Lifestyle medicine

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Lifestyle medicine is a branch of medicine dealing with research, prevention and treatment of disorders caused by lifestyle factors such as nutrition, physical inactivity, and chronic stress. In the clinic, major barriers to lifestyle counseling are that physicians feel ill-prepared and are skeptical about their patients' receptivity.[1]

Poor lifestyle choices like dietary patterns, physical inactivity, tobacco use, excessive alcohol consumption, as well as psychosocial factors, e.g. chronic stress and lack of social support and community, contribute to chronic disease.[2][3] Coaching people how to cook healthy food at home can be part of a lifestyle-oriented medical practice.[4][5]

References[edit]

  1. ^ Hivert, Marie-France; Arena, Ross; Forman, Daniel E.; Kris-Etherton, Penny M.; McBride, Patrick E.; Pate, Russell R.; Spring, Bonnie; Trilk, Jennifer; Horn, Linda V. Van; Kraus, William E.; Health, On behalf of the American Heart Association Physical Activity Committee of the Council on Lifestyle and Cardiometabolic; the Behavior Change Committee, a joint committee of the Council on Lifestyle and Cardiometabolic Health and the Council on Epidemiology and Prevention; the Exercise, Cardiac Rehabilitation; Nursing, and the Council on Cardiovascular and Stroke (1 January 2016). "Medical Training to Achieve Competency in Lifestyle Counseling: An Essential Foundation for Prevention and Treatment of Cardiovascular Diseases and Other Chronic Medical Conditions: A Scientific Statement From the American Heart Association". Circulation. 134: CIR.0000000000000442. doi:10.1161/CIR.0000000000000442. ISSN 0009-7322. PMID 27601568. 
  2. ^ Kvaavik, Elisabeth (April 2010). "Influence of Individual and Combined Health Behaviors on Total and Cause-Specific Mortality in Men and Women: The United Kingdom Health and Lifestyle Survey". JAMA Internal Medicine. 170 (8): 711–8. doi:10.1001/archinternmed.2010.76. PMID 20421558. Retrieved 7 July 2015.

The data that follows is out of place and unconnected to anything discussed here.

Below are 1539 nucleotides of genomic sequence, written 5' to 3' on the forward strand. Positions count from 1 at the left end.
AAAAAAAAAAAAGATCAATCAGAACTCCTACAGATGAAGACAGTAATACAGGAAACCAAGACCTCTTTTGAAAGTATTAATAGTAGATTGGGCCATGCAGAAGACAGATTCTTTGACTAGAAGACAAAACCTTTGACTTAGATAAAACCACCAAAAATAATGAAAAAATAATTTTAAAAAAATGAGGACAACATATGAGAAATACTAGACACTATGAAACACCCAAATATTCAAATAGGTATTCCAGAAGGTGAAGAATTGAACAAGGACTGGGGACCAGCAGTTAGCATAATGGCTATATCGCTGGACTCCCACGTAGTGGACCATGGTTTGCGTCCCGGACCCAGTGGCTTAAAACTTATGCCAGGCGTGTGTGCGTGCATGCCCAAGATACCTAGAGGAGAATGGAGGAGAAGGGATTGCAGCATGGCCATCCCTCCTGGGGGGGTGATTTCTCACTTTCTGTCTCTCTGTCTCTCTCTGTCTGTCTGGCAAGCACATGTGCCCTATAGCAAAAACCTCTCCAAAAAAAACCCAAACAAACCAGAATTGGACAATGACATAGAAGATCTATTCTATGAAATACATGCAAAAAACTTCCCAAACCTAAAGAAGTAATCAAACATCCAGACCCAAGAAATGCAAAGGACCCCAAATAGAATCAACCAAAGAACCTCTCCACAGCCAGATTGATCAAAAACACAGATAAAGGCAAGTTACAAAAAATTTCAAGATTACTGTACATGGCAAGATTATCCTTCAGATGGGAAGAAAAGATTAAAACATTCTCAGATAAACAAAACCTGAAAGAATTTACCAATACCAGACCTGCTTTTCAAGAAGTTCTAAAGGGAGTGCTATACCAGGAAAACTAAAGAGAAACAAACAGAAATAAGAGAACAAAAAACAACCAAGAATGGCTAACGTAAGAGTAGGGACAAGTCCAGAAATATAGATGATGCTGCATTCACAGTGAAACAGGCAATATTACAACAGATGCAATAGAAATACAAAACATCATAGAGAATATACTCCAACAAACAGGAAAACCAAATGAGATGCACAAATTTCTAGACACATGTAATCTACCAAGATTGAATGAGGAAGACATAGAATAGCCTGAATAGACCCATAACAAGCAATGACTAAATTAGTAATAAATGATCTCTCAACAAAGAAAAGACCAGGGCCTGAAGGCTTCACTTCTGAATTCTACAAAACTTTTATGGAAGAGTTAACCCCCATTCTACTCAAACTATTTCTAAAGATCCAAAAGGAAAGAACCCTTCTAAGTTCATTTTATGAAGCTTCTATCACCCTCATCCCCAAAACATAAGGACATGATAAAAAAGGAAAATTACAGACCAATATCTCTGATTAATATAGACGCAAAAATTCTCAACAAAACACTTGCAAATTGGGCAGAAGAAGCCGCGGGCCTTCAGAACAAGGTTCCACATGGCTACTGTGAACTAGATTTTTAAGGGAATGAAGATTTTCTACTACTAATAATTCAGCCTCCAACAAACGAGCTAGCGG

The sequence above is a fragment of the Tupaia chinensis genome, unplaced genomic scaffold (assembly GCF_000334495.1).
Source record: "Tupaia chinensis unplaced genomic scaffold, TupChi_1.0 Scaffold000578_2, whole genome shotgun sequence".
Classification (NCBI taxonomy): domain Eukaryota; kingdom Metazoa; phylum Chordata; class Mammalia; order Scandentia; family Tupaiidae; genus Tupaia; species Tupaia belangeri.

3. ^ Sagner, Michael (October 2014). "Lifestyle medicine potential for reversing a world of chronic disease epidemics: from cell to community". International Journal of Clinical Practice. 68 (11): 1289–1292. doi:10.1111/ijcp.12509. PMID 25348380. Retrieved 7 July 2015. 
  4. ^ Polak, R; Phillips, EM; Nordgren, J; La Puma, J; La Barba, J; Cucuzzella, M; Graham, R; Harlan, TS; Burg, T; Eisenberg, D (January 2016). "Health-related Culinary Education: A Summary of Representative Emerging Programs for Health Professionals and Patients". Global advances in health and medicine. 5 (1): 61–8. doi:10.7453/gahmj.2015.128. PMC 4756781Freely accessible. PMID 26937315. 
  5. ^ Liyanagunawardena, Tharindu Rekha; Williams, Shirley Ann (2014). "Massive Open Online Courses on Health and Medicine: Review". Journal of Medical Internet Research. 16 (8): e191. doi:10.2196/jmir.3439. Retrieved 29 August 2017. 

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